Aside from the Carolina Hurricanes and the Detroit Red Wings, Arizona Coyotes and Chicago Blackhawks rank among the NHL teams with the least penalty time and fighting majors. Since the 2010 hockey season, Arizona Coyotes and Chicago Blackhawks have been ranked among the bottom five dirtiest teams. From that time, only the Toronto Maple Leafs have initiated lesser fights. In ten hockey seasons, the Toronto Maple Leaf has received one instigator penalty.
These figures could deny or affirm the fans’ speculations regarding the dirtiest NHL teams is neither here nor there. The larger issue to contemplate is whether fighting on ice has any prospects in the sport. For the last couple of years, there has been a heated debate with rivals maintaining that the practice leads to unnecessary injuries, mainly to the brain. Other claims suggested that these fights were a waste of time and detracted from the game’s more significant parts.
People who advocate for the continuation of fighting in the National Hockey League are convinced that it helps keep off other kinds of foul play. They believe that these fights allow hockey players to keep themselves in check. It offers a level of protection for renowned players. Most of the fans consider the fighting to be the most entertaining aspect of the game. Some of them look forward to watching the game, all in the hope of witnessing a break out in the sport.
Regardless of where you stand on the issue at hand, these figures have a threatening narrative for the prospects of fighting in the sport. In the 2010/11 hockey season, averagely, there were many fights after two games. This translates to 0.52 fights for one contest and a significant decrease to 0.18 during the 2019/20 season. Generally, fights in the National Hockey League have substantially gone down in the last ten seasons by seventy percent. Within these two seasons, the fighting majors reduced from 1,274 to 388.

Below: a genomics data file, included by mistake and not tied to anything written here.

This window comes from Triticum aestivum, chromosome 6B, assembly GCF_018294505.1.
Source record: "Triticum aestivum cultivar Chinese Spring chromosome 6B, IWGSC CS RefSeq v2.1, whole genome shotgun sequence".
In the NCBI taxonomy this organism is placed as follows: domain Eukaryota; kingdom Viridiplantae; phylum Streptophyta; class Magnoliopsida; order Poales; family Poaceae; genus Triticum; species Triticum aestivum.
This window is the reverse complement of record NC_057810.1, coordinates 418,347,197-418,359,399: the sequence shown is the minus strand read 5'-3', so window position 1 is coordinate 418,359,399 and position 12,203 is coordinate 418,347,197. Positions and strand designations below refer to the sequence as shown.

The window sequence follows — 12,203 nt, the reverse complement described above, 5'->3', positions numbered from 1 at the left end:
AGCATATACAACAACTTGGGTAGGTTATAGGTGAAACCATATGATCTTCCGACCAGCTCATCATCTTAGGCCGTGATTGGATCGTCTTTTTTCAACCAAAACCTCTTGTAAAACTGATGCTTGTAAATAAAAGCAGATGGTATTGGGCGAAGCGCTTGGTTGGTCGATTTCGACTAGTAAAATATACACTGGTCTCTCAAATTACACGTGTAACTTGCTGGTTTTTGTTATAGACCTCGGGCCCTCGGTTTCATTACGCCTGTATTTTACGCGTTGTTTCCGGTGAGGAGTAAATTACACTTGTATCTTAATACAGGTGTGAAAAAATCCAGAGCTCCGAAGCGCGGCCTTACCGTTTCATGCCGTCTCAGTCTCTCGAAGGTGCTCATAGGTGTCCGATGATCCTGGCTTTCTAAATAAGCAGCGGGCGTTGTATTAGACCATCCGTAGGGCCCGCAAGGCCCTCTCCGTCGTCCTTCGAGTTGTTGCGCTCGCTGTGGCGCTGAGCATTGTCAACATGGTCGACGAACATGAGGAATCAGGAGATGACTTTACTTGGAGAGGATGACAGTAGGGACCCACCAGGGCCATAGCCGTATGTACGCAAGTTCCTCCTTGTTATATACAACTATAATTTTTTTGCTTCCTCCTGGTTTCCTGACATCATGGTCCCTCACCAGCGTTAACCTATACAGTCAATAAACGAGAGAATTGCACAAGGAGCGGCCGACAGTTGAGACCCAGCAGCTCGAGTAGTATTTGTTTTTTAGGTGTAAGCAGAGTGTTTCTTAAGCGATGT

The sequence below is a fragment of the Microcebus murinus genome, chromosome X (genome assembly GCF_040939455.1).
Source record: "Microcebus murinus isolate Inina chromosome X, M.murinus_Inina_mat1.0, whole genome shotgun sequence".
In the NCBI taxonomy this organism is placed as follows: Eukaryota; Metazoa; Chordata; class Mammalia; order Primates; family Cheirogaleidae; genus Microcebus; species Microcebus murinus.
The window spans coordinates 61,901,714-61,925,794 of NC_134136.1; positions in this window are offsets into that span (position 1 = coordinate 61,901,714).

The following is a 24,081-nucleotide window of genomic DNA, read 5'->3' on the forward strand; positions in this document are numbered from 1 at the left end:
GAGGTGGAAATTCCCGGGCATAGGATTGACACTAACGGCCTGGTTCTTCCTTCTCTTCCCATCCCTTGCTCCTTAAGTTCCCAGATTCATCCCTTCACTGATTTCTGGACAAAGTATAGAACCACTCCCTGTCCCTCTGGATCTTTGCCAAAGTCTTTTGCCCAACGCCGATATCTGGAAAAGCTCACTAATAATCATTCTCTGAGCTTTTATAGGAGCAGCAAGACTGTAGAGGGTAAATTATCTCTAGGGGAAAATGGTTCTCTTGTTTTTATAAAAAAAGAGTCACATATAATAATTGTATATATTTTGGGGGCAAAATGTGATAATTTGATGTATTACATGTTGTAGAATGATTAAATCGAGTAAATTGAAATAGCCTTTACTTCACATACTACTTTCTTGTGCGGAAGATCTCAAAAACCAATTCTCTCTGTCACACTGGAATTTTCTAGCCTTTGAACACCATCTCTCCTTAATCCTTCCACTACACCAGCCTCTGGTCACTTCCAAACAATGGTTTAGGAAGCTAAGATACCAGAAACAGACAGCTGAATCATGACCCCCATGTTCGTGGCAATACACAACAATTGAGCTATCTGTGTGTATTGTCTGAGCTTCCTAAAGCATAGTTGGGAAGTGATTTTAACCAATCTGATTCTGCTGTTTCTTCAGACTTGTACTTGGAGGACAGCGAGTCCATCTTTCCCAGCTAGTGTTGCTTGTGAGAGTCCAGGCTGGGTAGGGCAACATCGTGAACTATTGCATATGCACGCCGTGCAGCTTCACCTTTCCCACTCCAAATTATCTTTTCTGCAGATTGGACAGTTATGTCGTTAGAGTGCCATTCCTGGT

In recent times, the 2018/19 hockey season was marked as one of the seasons with less than 200 games involving a fighting major. The following season followed the same trajectory, with fewer players taking part in fights. During 2010/11, a combined record of 348 hockey players was involved in a fight at a certain point throughout the season. In the past year, less than 250 players took part in a fight. Each relevant figure points to the reduction in the number of fights in the National Hockey League. There is no evidence to suggest that this trend will change in the coming seasons.
This implies that the future of the National Hockey League is unpredictable. Rivals will expect that this accelerates the removal of the fighting aspect from the game altogether. Advocates of the practice believe that fewer fights may be the best outcome for the two worlds. That way, the fans enjoy the show while the players continue playing safely. If fighting is ultimately banned, some combative teams in the NHL could be subjected to an unknown period where they would have to modify their playing tactics. Some of these teams include the Ducks and the Bruins, which have high records of fighting majors.